After all, there is so much information overload — from our mobile phones, e-mail and news (to name just a few distractors). Yet by reading books on an array of topics, you can develop yourself personally and professionally.
Why read? Reading is to the mind like exercise is to the body. Even a little bit, consistently, can do wonders for you. Authors put their wisdom to paper, all readily available for you.
Malcolm Gladwell popularized the notion of the 10,000-hour rule, which posits that it generally takes around 10 years (or 10,000 hours) of continuous practice in a specific field to become an expert in the subject matter. I believe you can become professionally competent in subject areas you choose in far less time. The key is reading. For example, reading the life lessons of a former chief executive officer can help you learn from his or her successes and failures.
I have heard many reasons why it is hard to kick-start the reading habit. Below I list a few common ones and my own approach to overcome them:
• I don’t have time (because of kids, job demands, commute, etc). Quick question: Do you know who is on your fantasy sports team? Do you know who Kimye is? If you know these answers, then you do have time. Follow my reading hacks below to maximize the time you can make available.
• I can’t afford it. With Amazon’s Kindle format and an overflow of online used booksellers, the cost has come down. If a book can help you become better at some skillset, can you afford not to read?
• I already read boring work material. Reading subject matters outside of your industry can give the escapism you need to balance your day-to-day. In fact, reading on an area outside of your sphere can give you unorthodox ideas for your industry and help you think differently about it.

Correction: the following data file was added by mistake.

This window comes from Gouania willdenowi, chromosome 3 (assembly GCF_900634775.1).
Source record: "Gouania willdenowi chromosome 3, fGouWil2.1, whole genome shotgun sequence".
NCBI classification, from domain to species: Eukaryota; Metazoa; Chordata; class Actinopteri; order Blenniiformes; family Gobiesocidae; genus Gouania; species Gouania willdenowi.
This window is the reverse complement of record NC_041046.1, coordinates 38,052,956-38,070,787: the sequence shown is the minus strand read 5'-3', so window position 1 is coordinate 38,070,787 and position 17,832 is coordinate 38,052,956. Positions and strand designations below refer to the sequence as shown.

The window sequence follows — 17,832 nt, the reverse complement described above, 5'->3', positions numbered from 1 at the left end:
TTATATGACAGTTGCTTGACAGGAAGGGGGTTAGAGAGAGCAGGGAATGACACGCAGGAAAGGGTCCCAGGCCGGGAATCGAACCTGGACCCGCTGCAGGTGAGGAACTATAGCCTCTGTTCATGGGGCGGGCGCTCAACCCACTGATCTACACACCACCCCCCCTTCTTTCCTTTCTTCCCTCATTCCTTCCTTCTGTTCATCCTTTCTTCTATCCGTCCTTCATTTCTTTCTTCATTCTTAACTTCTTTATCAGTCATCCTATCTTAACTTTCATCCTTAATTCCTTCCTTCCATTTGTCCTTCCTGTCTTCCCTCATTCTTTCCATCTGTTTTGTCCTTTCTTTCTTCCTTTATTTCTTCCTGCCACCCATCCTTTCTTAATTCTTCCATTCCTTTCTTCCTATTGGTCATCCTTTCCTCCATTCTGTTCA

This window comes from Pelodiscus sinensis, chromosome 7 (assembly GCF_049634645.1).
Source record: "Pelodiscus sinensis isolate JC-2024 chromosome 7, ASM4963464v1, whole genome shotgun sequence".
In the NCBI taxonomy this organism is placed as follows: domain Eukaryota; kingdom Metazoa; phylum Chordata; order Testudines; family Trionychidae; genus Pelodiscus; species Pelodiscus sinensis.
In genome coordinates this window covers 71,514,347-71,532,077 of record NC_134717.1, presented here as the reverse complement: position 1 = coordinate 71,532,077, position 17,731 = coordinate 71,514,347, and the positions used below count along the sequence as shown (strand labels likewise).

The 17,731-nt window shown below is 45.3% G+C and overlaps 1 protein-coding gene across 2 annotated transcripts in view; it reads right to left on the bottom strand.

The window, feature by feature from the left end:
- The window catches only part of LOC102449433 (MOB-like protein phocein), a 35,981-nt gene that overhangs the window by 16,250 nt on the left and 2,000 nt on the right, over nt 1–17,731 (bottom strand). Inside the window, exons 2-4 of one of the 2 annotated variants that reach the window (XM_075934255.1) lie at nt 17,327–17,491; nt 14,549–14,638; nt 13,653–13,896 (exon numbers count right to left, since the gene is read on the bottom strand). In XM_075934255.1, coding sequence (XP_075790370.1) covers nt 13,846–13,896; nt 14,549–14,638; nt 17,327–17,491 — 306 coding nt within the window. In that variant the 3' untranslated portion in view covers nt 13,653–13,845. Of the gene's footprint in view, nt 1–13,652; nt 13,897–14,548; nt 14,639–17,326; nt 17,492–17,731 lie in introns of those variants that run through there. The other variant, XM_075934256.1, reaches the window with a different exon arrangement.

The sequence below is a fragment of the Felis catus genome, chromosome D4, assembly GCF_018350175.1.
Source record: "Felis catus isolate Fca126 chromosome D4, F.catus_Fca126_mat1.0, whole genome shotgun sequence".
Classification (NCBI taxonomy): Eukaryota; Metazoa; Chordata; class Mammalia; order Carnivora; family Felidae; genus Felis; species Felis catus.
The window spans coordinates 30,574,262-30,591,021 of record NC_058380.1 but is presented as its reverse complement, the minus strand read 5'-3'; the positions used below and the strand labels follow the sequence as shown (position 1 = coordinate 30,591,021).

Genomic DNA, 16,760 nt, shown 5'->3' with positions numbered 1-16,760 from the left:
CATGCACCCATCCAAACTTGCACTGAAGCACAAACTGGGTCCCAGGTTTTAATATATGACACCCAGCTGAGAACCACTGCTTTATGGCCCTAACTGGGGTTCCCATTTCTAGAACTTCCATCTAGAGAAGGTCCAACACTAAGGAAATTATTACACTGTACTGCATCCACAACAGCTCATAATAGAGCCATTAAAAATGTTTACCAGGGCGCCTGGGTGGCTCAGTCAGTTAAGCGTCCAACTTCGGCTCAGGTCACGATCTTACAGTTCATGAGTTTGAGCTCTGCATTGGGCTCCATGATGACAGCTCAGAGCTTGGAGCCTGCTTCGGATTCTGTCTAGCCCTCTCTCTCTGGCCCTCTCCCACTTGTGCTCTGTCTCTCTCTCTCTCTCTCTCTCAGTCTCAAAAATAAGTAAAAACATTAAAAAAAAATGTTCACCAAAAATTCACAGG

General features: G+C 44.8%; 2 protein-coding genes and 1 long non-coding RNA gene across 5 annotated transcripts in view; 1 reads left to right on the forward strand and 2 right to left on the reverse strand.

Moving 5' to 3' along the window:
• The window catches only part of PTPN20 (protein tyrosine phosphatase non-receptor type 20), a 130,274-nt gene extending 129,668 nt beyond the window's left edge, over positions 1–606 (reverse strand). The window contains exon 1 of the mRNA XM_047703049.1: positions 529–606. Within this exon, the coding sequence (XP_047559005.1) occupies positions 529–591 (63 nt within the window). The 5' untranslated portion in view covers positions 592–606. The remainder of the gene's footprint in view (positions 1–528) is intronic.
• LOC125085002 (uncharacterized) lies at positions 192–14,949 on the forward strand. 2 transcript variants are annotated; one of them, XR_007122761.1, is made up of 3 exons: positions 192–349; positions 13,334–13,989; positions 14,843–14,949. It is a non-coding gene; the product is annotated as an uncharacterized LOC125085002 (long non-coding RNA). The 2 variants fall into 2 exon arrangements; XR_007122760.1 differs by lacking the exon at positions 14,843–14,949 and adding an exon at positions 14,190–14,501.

Hack the reading process
I’ve developed a few reading hacks to help my reading-based self-education. My goal is always to find the golden nuggets of a book — the author’s lessons and how to apply those for myself. (Note: these reading hacks are geared to business books.)
• Bird’s eye view. Take a look at the book’s table of contents to give you a sense of the sub-topics. Next, read the introduction as this usually sets out what the book is about, what specifically the author will teach (or argue) and what action steps you would take. Doing these two steps will help you focus your reading. If you feel from these two steps that you will not agree with or enjoy the book, then stop and find another book. Repeat these two steps until you find a book you feel you will learn from. From there, you have a few options: skim some more by reading the concluding chapter, as the author typically summarizes the entire book; and then skim each chapter by checking for chapter summary bullets and for sub-headed sections within the chapter that interest you.
• TED Talks (www.ted.com). Authors usually give lectures and invariably, their lectures are based on their books. So you can use the author’s TED talks as a way to obtain a verbal summary of their book. Similarly, you can also seek out any interviews they have done (either podcasts or in print).
• Summary sites. There are subscription-based services that provide summaries of the books (such as readitfor.me, getabstract.com). For free summaries, check out Actionable Books (http://www.actionablebooks.com). Entrepreneur Derek Sivers frequently posts useful, detailed book summaries on his blog (http://sivers.org/book).
• Amazon.com reviews. Use the U.S. version since there are more users than the Canadian version. Users provide detailed reviews and summaries of books. Amazon can also be a resource to give you book referrals. (Caution: beware of relying on the star-rating system as some authors pay people to write one-liner, five-star reviews.)
We all lead busy lives as in-house counsel. My goal in writing this piece is to encourage you to discover the joys and practical benefits reading can have for you. Oliver Wendell Holmes put it best when he said, “One’s mind, once stretched by a new idea, never regains its original dimensions.”
Jonathan Lau practices regulatory and corporate/commercial law in the public sector. Have questions or comments? Send them to firstname.lastname@example.org